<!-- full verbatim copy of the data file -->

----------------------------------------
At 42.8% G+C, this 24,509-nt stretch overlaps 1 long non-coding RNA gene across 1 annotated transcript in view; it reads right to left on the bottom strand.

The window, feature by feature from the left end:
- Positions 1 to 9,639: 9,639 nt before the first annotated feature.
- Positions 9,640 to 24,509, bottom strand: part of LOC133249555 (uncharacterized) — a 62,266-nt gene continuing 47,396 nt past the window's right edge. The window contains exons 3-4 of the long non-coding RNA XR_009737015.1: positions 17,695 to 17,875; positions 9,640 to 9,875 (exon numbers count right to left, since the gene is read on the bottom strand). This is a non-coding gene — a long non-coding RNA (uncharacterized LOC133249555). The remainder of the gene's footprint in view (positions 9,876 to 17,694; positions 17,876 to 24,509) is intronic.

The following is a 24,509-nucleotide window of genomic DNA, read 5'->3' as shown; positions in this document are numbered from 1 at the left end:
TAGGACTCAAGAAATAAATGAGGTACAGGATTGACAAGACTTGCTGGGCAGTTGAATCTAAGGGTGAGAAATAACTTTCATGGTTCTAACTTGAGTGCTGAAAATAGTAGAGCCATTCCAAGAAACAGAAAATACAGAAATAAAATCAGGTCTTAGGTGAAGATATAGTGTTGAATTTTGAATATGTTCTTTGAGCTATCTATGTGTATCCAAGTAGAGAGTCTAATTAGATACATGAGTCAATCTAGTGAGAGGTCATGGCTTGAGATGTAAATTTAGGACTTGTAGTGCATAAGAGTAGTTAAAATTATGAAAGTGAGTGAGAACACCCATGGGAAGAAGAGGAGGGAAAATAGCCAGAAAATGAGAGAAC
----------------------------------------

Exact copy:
At 42.8% G+C, this 24,509-nt stretch overlaps 1 long non-coding RNA gene across 1 annotated transcript in view; it reads right to left on the bottom strand.

The window, feature by feature from the left end:
- Positions 1 to 9,639: 9,639 nt before the first annotated feature.
- Positions 9,640 to 24,509, bottom strand: part of LOC133249555 (uncharacterized) — a 62,266-nt gene continuing 47,396 nt past the window's right edge. The window contains exons 3-4 of the long non-coding RNA XR_009737015.1: positions 17,695 to 17,875; positions 9,640 to 9,875 (exon numbers count right to left, since the gene is read on the bottom strand). This is a non-coding gene — a long non-coding RNA (uncharacterized LOC133249555). The remainder of the gene's footprint in view (positions 9,876 to 17,694; positions 17,876 to 24,509) is intronic.

The following is a 24,509-nucleotide window of genomic DNA, read 5'->3' as shown; positions in this document are numbered from 1 at the left end:
TAGGACTCAAGAAATAAATGAGGTACAGGATTGACAAGACTTGCTGGGCAGTTGAATCTAAGGGTGAGAAATAACTTTCATGGTTCTAACTTGAGTGCTGAAAATAGTAGAGCCATTCCAAGAAACAGAAAATACAGAAATAAAATCAGGTCTTAGGTGAAGATATAGTGTTGAATTTTGAATATGTTCTTTGAGCTATCTATGTGTATCCAAGTAGAGAGTCTAATTAGATACATGAGTCAATCTAGTGAGAGGTCATGGCTTGAGATGTAAATTTAGGACTTGTAGTGCATAAGAGTAGTTAAAATTATGAAAGTGAGTGAGAACACCCATGGGAAGAAGAGGAGGGAAAATAGCCAGAAAATGAGAGAAC